You can decrypt a stream if you throw enough computer resources at it, but that leaves you with one or two people you can make examples of. Which is making a moral statement rather than an effective real world deterrent, which you seem to want.
That's not a bad end in itself. It sends the message to people that P2P file-sharing is wrong. I think a large percentage of people will stop.
Certainly parents in the main think, "If this is so easy, then it can't be wrong. I heard that Kennedy guy going on about this, but I'm on AOL, I'm on BT – it must be OK."
Now I accept that this is an arms race, but if we can improve the terrain we will do much better. But frankly, if we don't, it's a disaster for everybody.
Your logic, just to make it clear, is that if P2P goes they will go to legal?
A large percentage of the population will, I think, yes. The damage has been done to the physical market on the way here, and we're in a bad position.
But isn't that the point, it's just accelerating the decline? Even if everyone went to the licensed digital model, iTunes, it's still a smaller pot of money when music's never been so popular.
No, but we can't complain about unbundling. We complain not about technology but about the abuse of technology. What technology has done is give people the ability to take a single rather than an album. But we can't complain about that – that's the law of supply and demand.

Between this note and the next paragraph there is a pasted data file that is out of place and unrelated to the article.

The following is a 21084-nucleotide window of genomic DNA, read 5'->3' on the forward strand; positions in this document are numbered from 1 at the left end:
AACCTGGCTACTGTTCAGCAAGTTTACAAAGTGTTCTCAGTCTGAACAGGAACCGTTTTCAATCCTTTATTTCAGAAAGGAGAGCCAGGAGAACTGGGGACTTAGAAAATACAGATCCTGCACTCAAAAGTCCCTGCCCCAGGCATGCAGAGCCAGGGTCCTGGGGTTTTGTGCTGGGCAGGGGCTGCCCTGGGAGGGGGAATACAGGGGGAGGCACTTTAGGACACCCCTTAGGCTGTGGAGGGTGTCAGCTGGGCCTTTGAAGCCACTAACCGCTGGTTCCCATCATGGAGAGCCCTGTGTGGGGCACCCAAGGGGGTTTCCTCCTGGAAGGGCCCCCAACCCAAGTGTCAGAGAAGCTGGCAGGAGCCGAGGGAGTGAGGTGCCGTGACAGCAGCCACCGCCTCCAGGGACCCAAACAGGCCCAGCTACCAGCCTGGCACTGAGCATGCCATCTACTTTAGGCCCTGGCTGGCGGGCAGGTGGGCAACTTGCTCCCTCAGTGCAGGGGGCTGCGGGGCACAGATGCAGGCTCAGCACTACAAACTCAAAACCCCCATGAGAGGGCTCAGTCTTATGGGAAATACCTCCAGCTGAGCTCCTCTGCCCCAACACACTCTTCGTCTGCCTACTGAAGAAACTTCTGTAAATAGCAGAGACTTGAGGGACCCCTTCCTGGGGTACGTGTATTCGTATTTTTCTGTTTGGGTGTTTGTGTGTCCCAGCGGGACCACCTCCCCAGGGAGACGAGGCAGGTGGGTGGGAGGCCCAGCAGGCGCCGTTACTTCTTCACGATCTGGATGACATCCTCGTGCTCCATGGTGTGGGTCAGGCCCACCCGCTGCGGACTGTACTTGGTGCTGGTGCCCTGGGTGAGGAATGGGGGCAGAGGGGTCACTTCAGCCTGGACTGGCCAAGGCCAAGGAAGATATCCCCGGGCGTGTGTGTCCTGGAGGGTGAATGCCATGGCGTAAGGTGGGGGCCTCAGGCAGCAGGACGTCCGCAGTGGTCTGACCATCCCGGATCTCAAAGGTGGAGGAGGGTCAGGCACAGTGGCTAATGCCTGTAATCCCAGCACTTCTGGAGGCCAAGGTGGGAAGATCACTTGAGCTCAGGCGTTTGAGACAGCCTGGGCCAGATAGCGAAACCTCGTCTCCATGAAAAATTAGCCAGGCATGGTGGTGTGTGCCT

I have four jukeboxes in my house, I've always loved singles. I consume almost all my music as singles then dip back into albums. We just have to find ways to make it more attractive.
The model that enables you to buy two tracks and then upgrade to the album and get credit for two tracks is a very good model. I think ten per cent of the album market in the US is now digital, that's a good sign. So the pressure comes back on the artist that you've got to deliver an opus of work that makes people to want it as a whole album.
Unbundling isn't anybody doing anything wrong, we have to accept it.
It's also a fact that some people find all kinds of justification for not paying. People who say they boycott major labels will still avoid paying for a an indie album by downloading it.
The Radiohead example is in some ways even more depressing. They come up with this wonderful, flexible model and people still go onto P2P and BitTorrent to download it. That's scary.
I've had greater brains than me go in there and try to monetise P2P, like Snocap, and there's no indication that it's worked.
There's money in that chain – between producer and the public – you've identified in the IFPI report. If P2P is licensed and legal, then you can get some back, surely.
I've said we're 80 per cent of the way there, but the last 20 per cent is going to be incredibly difficult.
Subscription models are going to come more and more in 2008 and 2009, and if there is a P2P subscription model, then great. But if there is money in the chain it's no good if all these things are going to produce just a billion dollars, and we're replacing an $18bn industry that's going down.
We can meet somewhere in the middle before it concertinas in the one place – but it's got to be a sensible model.